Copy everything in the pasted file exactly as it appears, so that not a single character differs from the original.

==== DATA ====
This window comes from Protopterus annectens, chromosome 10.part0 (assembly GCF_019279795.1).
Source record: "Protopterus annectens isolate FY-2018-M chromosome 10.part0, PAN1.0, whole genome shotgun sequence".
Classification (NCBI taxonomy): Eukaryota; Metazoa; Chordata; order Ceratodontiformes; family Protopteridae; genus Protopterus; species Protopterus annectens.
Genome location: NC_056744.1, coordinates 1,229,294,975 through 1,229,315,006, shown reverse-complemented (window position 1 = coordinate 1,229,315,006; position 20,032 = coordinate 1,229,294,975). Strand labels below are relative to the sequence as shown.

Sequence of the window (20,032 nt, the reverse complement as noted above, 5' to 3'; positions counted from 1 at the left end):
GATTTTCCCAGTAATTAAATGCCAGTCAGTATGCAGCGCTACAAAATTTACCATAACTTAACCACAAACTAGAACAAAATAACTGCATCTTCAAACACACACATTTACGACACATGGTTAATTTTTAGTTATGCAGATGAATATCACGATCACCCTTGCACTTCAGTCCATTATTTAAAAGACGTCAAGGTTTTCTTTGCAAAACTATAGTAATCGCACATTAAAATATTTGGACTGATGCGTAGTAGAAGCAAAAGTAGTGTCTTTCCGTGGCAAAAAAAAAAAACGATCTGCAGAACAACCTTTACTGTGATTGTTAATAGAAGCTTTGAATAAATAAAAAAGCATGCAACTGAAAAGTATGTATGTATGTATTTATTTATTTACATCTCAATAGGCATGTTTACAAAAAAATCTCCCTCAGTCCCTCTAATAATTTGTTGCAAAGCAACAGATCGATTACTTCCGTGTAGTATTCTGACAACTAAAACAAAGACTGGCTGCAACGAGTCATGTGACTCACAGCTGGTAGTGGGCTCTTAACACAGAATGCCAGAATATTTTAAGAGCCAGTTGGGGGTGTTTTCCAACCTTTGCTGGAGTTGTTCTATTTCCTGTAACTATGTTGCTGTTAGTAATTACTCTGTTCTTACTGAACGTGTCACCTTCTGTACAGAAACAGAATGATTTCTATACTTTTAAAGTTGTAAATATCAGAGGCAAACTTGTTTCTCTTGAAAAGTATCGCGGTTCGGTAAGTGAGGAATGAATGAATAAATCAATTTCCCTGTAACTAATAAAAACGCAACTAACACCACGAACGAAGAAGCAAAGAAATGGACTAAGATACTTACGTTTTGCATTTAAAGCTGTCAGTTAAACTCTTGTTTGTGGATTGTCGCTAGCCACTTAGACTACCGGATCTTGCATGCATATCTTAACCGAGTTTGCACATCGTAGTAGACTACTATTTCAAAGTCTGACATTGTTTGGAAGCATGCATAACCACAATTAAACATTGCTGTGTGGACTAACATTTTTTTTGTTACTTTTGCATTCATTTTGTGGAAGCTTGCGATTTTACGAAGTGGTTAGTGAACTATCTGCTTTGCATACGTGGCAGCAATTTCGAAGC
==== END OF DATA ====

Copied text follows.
This window comes from Protopterus annectens, chromosome 10.part0 (assembly GCF_019279795.1).
Source record: "Protopterus annectens isolate FY-2018-M chromosome 10.part0, PAN1.0, whole genome shotgun sequence".
Classification (NCBI taxonomy): Eukaryota; Metazoa; Chordata; order Ceratodontiformes; family Protopteridae; genus Protopterus; species Protopterus annectens.
Genome location: NC_056744.1, coordinates 1,229,294,975 through 1,229,315,006, shown reverse-complemented (window position 1 = coordinate 1,229,315,006; position 20,032 = coordinate 1,229,294,975). Strand labels below are relative to the sequence as shown.

Sequence of the window (20,032 nt, the reverse complement as noted above, 5' to 3'; positions counted from 1 at the left end):
GATTTTCCCAGTAATTAAATGCCAGTCAGTATGCAGCGCTACAAAATTTACCATAACTTAACCACAAACTAGAACAAAATAACTGCATCTTCAAACACACACATTTACGACACATGGTTAATTTTTAGTTATGCAGATGAATATCACGATCACCCTTGCACTTCAGTCCATTATTTAAAAGACGTCAAGGTTTTCTTTGCAAAACTATAGTAATCGCACATTAAAATATTTGGACTGATGCGTAGTAGAAGCAAAAGTAGTGTCTTTCCGTGGCAAAAAAAAAAAACGATCTGCAGAACAACCTTTACTGTGATTGTTAATAGAAGCTTTGAATAAATAAAAAAGCATGCAACTGAAAAGTATGTATGTATGTATTTATTTATTTACATCTCAATAGGCATGTTTACAAAAAAATCTCCCTCAGTCCCTCTAATAATTTGTTGCAAAGCAACAGATCGATTACTTCCGTGTAGTATTCTGACAACTAAAACAAAGACTGGCTGCAACGAGTCATGTGACTCACAGCTGGTAGTGGGCTCTTAACACAGAATGCCAGAATATTTTAAGAGCCAGTTGGGGGTGTTTTCCAACCTTTGCTGGAGTTGTTCTATTTCCTGTAACTATGTTGCTGTTAGTAATTACTCTGTTCTTACTGAACGTGTCACCTTCTGTACAGAAACAGAATGATTTCTATACTTTTAAAGTTGTAAATATCAGAGGCAAACTTGTTTCTCTTGAAAAGTATCGCGGTTCGGTAAGTGAGGAATGAATGAATAAATCAATTTCCCTGTAACTAATAAAAACGCAACTAACACCACGAACGAAGAAGCAAAGAAATGGACTAAGATACTTACGTTTTGCATTTAAAGCTGTCAGTTAAACTCTTGTTTGTGGATTGTCGCTAGCCACTTAGACTACCGGATCTTGCATGCATATCTTAACCGAGTTTGCACATCGTAGTAGACTACTATTTCAAAGTCTGACATTGTTTGGAAGCATGCATAACCACAATTAAACATTGCTGTGTGGACTAACATTTTTTTTGTTACTTTTGCATTCATTTTGTGGAAGCTTGCGATTTTACGAAGTGGTTAGTGAACTATCTGCTTTGCATACGTGGCAGCAATTTCGAAGC